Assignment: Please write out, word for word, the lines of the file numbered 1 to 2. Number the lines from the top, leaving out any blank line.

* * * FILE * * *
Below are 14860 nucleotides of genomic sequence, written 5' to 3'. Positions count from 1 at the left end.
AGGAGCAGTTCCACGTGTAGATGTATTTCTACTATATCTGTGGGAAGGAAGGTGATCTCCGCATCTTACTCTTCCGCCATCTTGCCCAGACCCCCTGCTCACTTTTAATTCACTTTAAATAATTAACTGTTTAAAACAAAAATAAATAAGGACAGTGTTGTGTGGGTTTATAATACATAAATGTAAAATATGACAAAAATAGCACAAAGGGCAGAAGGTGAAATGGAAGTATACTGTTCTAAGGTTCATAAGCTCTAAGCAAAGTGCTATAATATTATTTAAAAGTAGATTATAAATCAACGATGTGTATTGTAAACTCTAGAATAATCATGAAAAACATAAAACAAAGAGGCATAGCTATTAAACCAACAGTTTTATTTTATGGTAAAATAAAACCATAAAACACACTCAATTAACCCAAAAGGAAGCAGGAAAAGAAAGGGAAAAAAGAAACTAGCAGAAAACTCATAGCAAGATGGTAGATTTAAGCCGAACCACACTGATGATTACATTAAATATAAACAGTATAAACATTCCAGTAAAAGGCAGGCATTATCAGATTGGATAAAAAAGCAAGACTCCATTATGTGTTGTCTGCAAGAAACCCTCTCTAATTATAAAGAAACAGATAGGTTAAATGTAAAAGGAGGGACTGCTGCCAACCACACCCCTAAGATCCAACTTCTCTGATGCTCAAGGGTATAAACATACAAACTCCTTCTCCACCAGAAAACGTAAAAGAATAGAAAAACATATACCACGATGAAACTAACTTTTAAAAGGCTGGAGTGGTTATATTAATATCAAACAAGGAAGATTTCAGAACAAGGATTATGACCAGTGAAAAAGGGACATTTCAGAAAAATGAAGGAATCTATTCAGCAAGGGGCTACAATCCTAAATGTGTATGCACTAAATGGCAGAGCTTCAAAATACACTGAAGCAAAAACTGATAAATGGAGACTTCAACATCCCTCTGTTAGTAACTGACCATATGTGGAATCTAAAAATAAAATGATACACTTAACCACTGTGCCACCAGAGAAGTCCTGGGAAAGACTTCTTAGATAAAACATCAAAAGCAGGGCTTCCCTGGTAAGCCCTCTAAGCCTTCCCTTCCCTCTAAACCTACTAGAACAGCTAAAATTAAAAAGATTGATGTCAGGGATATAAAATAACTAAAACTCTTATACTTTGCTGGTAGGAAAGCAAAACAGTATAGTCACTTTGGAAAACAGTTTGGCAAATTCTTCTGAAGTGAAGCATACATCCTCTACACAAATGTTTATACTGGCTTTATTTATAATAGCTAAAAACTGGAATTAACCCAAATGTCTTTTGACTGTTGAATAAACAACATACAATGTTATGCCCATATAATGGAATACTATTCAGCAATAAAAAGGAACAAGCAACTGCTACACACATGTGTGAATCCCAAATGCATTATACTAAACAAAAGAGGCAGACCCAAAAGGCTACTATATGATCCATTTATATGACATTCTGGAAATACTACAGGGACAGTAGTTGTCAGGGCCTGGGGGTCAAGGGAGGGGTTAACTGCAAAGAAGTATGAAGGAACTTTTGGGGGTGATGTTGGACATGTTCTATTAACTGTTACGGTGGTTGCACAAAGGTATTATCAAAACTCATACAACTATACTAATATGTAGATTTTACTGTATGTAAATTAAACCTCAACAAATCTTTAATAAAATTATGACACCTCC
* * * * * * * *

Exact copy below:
Below are 14860 nucleotides of genomic sequence, written 5' to 3'. Positions count from 1 at the left end.
AGGAGCAGTTCCACGTGTAGATGTATTTCTACTATATCTGTGGGAAGGAAGGTGATCTCCGCATCTTACTCTTCCGCCATCTTGCCCAGACCCCCTGCTCACTTTTAATTCACTTTAAATAATTAACTGTTTAAAACAAAAATAAATAAGGACAGTGTTGTGTGGGTTTATAATACATAAATGTAAAATATGACAAAAATAGCACAAAGGGCAGAAGGTGAAATGGAAGTATACTGTTCTAAGGTTCATAAGCTCTAAGCAAAGTGCTATAATATTATTTAAAAGTAGATTATAAATCAACGATGTGTATTGTAAACTCTAGAATAATCATGAAAAACATAAAACAAAGAGGCATAGCTATTAAACCAACAGTTTTATTTTATGGTAAAATAAAACCATAAAACACACTCAATTAACCCAAAAGGAAGCAGGAAAAGAAAGGGAAAAAAGAAACTAGCAGAAAACTCATAGCAAGATGGTAGATTTAAGCCGAACCACACTGATGATTACATTAAATATAAACAGTATAAACATTCCAGTAAAAGGCAGGCATTATCAGATTGGATAAAAAAGCAAGACTCCATTATGTGTTGTCTGCAAGAAACCCTCTCTAATTATAAAGAAACAGATAGGTTAAATGTAAAAGGAGGGACTGCTGCCAACCACACCCCTAAGATCCAACTTCTCTGATGCTCAAGGGTATAAACATACAAACTCCTTCTCCACCAGAAAACGTAAAAGAATAGAAAAACATATACCACGATGAAACTAACTTTTAAAAGGCTGGAGTGGTTATATTAATATCAAACAAGGAAGATTTCAGAACAAGGATTATGACCAGTGAAAAAGGGACATTTCAGAAAAATGAAGGAATCTATTCAGCAAGGGGCTACAATCCTAAATGTGTATGCACTAAATGGCAGAGCTTCAAAATACACTGAAGCAAAAACTGATAAATGGAGACTTCAACATCCCTCTGTTAGTAACTGACCATATGTGGAATCTAAAAATAAAATGATACACTTAACCACTGTGCCACCAGAGAAGTCCTGGGAAAGACTTCTTAGATAAAACATCAAAAGCAGGGCTTCCCTGGTAAGCCCTCTAAGCCTTCCCTTCCCTCTAAACCTACTAGAACAGCTAAAATTAAAAAGATTGATGTCAGGGATATAAAATAACTAAAACTCTTATACTTTGCTGGTAGGAAAGCAAAACAGTATAGTCACTTTGGAAAACAGTTTGGCAAATTCTTCTGAAGTGAAGCATACATCCTCTACACAAATGTTTATACTGGCTTTATTTATAATAGCTAAAAACTGGAATTAACCCAAATGTCTTTTGACTGTTGAATAAACAACATACAATGTTATGCCCATATAATGGAATACTATTCAGCAATAAAAAGGAACAAGCAACTGCTACACACATGTGTGAATCCCAAATGCATTATACTAAACAAAAGAGGCAGACCCAAAAGGCTACTATATGATCCATTTATATGACATTCTGGAAATACTACAGGGACAGTAGTTGTCAGGGCCTGGGGGTCAAGGGAGGGGTTAACTGCAAAGAAGTATGAAGGAACTTTTGGGGGTGATGTTGGACATGTTCTATTAACTGTTACGGTGGTTGCACAAAGGTATTATCAAAACTCATACAACTATACTAATATGTAGATTTTACTGTATGTAAATTAAACCTCAACAAATCTTTAATAAAATTATGACACCTCC